The United Nations torture watchdog urged Syria, Yemen and Jordan on Friday to investigate what it called numerous and credible allegations that their police and prison authorities routinely tortured detainees.
Its 10 independent experts also voiced concern at "honour" crimes by family members in Syria and Jordan which go unpunished and violence against women and children in Yemen.
Their conclusions on a total of eight countries were issued at the end of a three-week meeting.
In Yemen, it voiced alarm at killings, forced disappearances, torture, arbitrary arrests and indefinite detentions without charge or trial carried out in the context of the fight against terrorism.
There was a "climate of impunity for perpetrators of acts of torture in Yemen," the UN Committee against Torture said.
"No exceptional circumstances whatsoever can be invoked as a justification for torture and...anti-terrorism measures must be implemented with full respect for international human rights law," it added.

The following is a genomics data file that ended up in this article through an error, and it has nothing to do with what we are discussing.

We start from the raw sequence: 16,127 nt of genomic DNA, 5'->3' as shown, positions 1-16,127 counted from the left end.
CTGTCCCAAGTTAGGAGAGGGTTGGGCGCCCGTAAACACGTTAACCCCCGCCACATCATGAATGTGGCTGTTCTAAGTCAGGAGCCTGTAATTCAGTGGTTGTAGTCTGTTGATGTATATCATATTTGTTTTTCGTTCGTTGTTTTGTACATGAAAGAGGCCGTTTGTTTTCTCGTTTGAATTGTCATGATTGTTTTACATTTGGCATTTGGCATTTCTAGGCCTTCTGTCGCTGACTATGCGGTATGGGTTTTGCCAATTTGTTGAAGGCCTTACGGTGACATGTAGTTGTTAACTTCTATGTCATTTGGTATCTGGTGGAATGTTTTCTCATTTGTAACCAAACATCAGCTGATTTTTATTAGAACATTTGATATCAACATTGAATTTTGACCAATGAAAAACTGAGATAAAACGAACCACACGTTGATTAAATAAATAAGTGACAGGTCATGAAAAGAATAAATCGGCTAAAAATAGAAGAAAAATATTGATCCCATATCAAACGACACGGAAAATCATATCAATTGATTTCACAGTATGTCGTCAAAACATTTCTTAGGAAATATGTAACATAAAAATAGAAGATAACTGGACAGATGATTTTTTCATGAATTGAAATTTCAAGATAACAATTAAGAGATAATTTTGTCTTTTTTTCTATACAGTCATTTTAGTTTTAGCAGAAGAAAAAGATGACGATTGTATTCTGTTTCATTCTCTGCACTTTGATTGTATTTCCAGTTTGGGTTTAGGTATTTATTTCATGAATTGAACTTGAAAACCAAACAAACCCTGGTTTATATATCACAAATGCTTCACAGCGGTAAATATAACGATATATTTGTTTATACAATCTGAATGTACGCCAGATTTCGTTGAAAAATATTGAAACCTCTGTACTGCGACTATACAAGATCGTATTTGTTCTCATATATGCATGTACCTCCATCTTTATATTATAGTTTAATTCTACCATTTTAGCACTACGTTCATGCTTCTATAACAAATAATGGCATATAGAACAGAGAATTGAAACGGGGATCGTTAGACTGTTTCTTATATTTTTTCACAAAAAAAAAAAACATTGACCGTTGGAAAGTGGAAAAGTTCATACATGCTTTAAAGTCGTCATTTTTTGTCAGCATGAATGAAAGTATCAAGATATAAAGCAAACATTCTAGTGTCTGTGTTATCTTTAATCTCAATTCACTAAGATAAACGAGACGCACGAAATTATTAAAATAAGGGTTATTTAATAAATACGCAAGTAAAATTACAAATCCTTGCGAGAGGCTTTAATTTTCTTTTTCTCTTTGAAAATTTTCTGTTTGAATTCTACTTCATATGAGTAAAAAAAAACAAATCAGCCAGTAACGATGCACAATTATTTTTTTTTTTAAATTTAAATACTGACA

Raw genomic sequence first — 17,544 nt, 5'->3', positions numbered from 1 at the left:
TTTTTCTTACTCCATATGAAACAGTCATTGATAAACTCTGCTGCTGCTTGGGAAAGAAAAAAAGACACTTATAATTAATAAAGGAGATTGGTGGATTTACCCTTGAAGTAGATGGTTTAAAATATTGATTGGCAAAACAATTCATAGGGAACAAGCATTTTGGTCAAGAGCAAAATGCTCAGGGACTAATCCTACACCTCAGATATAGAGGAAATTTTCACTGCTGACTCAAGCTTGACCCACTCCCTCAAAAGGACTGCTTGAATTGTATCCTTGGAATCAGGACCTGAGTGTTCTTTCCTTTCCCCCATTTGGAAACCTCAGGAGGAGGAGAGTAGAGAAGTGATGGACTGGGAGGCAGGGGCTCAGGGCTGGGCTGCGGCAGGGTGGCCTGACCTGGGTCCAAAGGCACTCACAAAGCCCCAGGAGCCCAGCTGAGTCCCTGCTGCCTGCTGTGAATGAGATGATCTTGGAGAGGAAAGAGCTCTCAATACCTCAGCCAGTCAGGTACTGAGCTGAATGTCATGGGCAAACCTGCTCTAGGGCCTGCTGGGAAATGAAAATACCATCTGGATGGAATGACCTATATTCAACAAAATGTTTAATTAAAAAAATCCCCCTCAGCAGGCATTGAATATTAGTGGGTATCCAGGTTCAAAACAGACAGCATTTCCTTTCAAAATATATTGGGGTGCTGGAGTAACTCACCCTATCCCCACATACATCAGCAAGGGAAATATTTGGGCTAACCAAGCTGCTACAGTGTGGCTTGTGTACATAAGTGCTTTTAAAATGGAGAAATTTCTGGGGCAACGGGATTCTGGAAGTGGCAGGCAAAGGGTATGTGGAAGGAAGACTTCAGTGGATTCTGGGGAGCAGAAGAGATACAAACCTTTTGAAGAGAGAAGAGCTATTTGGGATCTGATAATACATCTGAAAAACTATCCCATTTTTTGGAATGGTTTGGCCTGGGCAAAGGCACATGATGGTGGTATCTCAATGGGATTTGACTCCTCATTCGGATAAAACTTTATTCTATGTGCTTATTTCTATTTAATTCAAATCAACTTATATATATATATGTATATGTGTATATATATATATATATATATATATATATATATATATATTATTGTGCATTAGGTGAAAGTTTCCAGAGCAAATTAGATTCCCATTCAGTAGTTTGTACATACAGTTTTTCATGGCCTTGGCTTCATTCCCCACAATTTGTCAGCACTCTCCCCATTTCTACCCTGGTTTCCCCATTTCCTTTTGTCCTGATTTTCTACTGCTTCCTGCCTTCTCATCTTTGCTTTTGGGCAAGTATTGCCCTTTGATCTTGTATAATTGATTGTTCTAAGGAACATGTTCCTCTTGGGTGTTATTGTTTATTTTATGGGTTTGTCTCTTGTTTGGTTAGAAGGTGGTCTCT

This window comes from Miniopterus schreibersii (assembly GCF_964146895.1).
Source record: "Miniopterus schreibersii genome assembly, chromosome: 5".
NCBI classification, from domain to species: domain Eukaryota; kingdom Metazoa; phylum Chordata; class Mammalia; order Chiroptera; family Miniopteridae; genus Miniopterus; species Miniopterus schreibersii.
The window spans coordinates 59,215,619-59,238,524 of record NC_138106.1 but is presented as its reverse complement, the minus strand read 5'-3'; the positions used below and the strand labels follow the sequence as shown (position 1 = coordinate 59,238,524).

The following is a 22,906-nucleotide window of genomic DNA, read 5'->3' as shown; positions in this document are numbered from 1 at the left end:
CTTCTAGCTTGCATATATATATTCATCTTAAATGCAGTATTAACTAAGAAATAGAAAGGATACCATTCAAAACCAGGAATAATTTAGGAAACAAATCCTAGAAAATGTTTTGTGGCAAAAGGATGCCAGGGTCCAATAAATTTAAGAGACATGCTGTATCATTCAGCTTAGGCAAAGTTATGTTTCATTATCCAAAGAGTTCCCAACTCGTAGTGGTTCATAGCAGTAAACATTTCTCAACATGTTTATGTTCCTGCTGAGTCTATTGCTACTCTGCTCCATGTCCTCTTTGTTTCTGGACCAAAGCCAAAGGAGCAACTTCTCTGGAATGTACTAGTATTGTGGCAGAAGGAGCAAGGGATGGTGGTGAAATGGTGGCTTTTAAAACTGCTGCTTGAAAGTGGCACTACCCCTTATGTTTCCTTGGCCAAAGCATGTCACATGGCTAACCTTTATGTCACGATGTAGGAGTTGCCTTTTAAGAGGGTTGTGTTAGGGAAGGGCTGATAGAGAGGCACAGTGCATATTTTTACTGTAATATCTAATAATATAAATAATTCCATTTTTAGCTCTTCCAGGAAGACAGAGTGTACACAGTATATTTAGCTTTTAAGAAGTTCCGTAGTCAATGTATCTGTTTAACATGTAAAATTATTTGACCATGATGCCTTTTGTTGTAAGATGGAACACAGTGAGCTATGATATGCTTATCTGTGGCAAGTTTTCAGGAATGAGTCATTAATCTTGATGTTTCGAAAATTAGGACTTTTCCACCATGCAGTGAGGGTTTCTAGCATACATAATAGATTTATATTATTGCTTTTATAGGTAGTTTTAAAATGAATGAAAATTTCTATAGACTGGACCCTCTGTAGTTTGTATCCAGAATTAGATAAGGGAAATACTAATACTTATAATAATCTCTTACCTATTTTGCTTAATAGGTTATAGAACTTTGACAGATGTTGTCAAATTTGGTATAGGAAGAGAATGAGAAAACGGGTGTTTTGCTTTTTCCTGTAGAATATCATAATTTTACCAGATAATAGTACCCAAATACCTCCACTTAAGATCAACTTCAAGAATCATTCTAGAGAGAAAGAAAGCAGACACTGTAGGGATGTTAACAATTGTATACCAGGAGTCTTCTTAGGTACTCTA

Yemen's government, struggling to stabilise a fractious country in which central authority is often weak, faces international pressure to quell domestic conflicts in order to fight a resurgent al Qaeda.
The UN torture watchdog also voiced concern at reports it haD received that Syria has set up secret detention facilities under the command of intelligence services, where inmates are held incommunicado and subject to cruel treatment.
It cited "numerous reports of torture, ill-treatment, death in custody and incommunicado detention of people belonging to the Kurdish minority, in large part stateless, in particular political activists of Kurdish origin."
"Moreover, the committee notes with concern reports of a growing trend of deaths of Kurdish conscripts who have died whilst carrying out their mandatory military service and whose bodies were returned to the families with evidence of severe injuries," it said of Syria.
The UN experts urged Syrian authorities to clarify the case of Muhannad al-Hassani, president of the Syrian Organisation for Human Rights, who was arrested last July on charges of "weakening national sentiment."
A lawyer who has defended leading opposition figures, he won an international human rights award last week.